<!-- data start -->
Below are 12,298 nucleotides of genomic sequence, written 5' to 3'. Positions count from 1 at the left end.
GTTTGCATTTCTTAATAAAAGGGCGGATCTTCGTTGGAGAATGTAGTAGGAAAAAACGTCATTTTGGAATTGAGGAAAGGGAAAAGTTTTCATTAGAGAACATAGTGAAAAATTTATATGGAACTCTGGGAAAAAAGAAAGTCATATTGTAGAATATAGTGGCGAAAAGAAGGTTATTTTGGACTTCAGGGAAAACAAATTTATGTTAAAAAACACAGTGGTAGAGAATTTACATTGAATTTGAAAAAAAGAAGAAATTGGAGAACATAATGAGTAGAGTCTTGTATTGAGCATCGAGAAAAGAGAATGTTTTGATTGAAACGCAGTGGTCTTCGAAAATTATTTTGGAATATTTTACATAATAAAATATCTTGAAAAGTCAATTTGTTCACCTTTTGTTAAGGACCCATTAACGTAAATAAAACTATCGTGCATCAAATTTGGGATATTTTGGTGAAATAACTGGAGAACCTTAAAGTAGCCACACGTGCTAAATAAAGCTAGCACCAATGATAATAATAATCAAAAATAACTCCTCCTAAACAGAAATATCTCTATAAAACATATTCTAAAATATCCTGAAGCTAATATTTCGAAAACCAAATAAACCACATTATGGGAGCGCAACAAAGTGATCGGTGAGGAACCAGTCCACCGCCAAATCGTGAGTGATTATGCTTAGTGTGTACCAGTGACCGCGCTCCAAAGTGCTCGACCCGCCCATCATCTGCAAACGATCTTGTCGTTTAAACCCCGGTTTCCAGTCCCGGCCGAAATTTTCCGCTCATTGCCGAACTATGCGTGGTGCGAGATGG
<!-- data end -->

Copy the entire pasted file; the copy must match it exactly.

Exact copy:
Below are 12,298 nucleotides of genomic sequence, written 5' to 3'. Positions count from 1 at the left end.
GTTTGCATTTCTTAATAAAAGGGCGGATCTTCGTTGGAGAATGTAGTAGGAAAAAACGTCATTTTGGAATTGAGGAAAGGGAAAAGTTTTCATTAGAGAACATAGTGAAAAATTTATATGGAACTCTGGGAAAAAAGAAAGTCATATTGTAGAATATAGTGGCGAAAAGAAGGTTATTTTGGACTTCAGGGAAAACAAATTTATGTTAAAAAACACAGTGGTAGAGAATTTACATTGAATTTGAAAAAAAGAAGAAATTGGAGAACATAATGAGTAGAGTCTTGTATTGAGCATCGAGAAAAGAGAATGTTTTGATTGAAACGCAGTGGTCTTCGAAAATTATTTTGGAATATTTTACATAATAAAATATCTTGAAAAGTCAATTTGTTCACCTTTTGTTAAGGACCCATTAACGTAAATAAAACTATCGTGCATCAAATTTGGGATATTTTGGTGAAATAACTGGAGAACCTTAAAGTAGCCACACGTGCTAAATAAAGCTAGCACCAATGATAATAATAATCAAAAATAACTCCTCCTAAACAGAAATATCTCTATAAAACATATTCTAAAATATCCTGAAGCTAATATTTCGAAAACCAAATAAACCACATTATGGGAGCGCAACAAAGTGATCGGTGAGGAACCAGTCCACCGCCAAATCGTGAGTGATTATGCTTAGTGTGTACCAGTGACCGCGCTCCAAAGTGCTCGACCCGCCCATCATCTGCAAACGATCTTGTCGTTTAAACCCCGGTTTCCAGTCCCGGCCGAAATTTTCCGCTCATTGCCGAACTATGCGTGGTGCGAGATGG